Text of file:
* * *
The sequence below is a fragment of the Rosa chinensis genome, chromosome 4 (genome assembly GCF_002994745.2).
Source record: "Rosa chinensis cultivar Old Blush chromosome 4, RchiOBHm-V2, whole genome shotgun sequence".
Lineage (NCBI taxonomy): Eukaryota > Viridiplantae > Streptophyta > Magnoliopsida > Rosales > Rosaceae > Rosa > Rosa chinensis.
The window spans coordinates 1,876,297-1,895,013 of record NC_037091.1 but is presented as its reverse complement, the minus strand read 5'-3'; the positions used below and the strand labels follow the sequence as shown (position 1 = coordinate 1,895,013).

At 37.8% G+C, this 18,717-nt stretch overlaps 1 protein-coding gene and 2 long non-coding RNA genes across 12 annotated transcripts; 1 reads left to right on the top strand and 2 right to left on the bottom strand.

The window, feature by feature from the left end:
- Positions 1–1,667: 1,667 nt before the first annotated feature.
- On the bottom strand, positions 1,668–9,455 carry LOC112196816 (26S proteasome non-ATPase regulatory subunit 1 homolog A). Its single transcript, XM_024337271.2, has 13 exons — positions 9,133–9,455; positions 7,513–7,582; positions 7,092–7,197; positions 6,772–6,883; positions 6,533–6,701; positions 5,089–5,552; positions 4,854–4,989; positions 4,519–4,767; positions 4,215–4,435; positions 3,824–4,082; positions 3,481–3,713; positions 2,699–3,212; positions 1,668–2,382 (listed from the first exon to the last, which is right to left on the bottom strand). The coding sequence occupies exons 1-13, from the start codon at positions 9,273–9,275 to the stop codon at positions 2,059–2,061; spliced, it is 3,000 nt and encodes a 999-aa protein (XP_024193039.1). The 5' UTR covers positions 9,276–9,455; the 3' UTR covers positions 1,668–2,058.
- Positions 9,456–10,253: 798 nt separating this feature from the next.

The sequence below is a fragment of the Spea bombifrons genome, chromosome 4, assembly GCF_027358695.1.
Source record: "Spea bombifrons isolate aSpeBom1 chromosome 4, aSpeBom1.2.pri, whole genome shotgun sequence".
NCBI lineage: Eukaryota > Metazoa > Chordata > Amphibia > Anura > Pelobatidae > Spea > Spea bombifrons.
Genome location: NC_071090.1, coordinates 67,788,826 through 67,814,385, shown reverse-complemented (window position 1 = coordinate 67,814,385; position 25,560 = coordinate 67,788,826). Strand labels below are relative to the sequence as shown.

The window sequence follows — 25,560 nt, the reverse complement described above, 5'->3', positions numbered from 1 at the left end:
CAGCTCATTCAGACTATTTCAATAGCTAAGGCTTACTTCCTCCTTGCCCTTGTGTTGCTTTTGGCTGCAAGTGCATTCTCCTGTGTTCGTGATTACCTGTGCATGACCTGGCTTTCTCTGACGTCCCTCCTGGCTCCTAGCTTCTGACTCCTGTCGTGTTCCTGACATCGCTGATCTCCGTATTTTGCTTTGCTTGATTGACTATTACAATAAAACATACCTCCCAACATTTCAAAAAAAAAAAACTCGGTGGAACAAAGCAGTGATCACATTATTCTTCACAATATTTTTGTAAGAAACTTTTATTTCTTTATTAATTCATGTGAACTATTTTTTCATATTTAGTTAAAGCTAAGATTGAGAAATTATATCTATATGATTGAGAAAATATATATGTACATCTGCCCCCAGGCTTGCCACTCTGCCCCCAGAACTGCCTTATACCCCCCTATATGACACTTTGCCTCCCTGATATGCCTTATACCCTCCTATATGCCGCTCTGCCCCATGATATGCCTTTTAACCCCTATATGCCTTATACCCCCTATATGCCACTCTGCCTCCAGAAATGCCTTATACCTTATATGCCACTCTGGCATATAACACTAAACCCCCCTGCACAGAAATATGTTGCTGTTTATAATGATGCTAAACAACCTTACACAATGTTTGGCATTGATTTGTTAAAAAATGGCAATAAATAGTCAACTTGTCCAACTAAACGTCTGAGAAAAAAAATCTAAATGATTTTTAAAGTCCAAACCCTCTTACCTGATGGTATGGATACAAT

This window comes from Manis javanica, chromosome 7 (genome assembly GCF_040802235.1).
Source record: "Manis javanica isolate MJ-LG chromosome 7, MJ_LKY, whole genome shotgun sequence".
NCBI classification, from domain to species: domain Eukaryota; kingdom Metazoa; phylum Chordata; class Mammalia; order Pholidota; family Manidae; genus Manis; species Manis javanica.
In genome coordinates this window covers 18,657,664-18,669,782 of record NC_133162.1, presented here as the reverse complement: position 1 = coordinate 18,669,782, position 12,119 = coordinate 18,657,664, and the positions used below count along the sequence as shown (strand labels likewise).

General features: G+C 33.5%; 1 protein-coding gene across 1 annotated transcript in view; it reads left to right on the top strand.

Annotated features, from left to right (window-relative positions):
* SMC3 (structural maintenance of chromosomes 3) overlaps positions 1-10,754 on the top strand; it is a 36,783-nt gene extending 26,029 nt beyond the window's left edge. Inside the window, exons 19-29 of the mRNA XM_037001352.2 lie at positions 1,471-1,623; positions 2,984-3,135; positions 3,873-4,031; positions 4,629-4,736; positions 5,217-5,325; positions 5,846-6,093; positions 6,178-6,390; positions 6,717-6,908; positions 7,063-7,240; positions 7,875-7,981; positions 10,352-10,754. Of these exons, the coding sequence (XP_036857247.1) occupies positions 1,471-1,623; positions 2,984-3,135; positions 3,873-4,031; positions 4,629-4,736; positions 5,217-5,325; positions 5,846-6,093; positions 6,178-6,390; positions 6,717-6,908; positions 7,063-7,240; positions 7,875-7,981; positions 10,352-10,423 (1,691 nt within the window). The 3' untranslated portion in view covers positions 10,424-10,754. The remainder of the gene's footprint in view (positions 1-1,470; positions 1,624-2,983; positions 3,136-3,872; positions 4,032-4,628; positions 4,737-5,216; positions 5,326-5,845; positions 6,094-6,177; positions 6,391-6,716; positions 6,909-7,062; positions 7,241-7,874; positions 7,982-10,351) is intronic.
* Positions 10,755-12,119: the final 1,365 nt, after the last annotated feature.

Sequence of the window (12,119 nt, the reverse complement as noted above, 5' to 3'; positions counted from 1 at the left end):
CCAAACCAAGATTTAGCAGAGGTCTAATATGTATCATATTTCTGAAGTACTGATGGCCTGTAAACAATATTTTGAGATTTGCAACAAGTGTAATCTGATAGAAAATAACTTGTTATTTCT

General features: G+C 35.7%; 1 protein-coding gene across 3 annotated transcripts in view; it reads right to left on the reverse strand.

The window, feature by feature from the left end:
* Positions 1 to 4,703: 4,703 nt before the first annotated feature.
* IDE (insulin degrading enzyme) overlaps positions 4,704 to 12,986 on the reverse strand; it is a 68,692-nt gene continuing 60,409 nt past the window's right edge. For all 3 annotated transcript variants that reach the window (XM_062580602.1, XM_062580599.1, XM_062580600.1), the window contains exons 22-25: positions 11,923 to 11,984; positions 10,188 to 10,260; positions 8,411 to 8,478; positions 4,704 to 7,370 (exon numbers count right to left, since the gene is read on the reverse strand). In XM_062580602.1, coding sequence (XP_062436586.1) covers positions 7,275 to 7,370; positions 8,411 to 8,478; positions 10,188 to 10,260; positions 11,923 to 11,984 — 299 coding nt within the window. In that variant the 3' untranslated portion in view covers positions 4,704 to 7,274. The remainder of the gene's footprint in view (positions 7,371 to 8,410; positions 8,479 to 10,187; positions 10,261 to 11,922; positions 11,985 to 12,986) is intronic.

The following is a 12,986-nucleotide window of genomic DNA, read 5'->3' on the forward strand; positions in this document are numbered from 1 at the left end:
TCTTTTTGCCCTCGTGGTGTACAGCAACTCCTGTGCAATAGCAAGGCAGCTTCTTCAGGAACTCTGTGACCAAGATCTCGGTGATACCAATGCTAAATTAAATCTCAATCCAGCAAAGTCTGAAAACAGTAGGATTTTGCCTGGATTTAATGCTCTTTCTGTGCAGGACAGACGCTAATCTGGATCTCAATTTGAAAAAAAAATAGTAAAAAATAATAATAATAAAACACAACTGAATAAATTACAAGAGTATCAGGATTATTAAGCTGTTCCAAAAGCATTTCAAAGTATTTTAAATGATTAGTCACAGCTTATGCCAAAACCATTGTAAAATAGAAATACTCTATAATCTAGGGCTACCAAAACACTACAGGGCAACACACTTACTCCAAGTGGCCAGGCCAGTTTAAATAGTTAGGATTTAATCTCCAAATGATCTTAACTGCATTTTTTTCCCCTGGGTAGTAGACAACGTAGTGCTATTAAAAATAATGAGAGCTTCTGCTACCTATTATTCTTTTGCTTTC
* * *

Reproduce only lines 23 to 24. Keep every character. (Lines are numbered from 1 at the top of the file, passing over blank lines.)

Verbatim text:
* Positions 10,755-12,119: the final 1,365 nt, after the last annotated feature.

Sequence of the window (12,119 nt, the reverse complement as noted above, 5' to 3'; positions counted from 1 at the left end):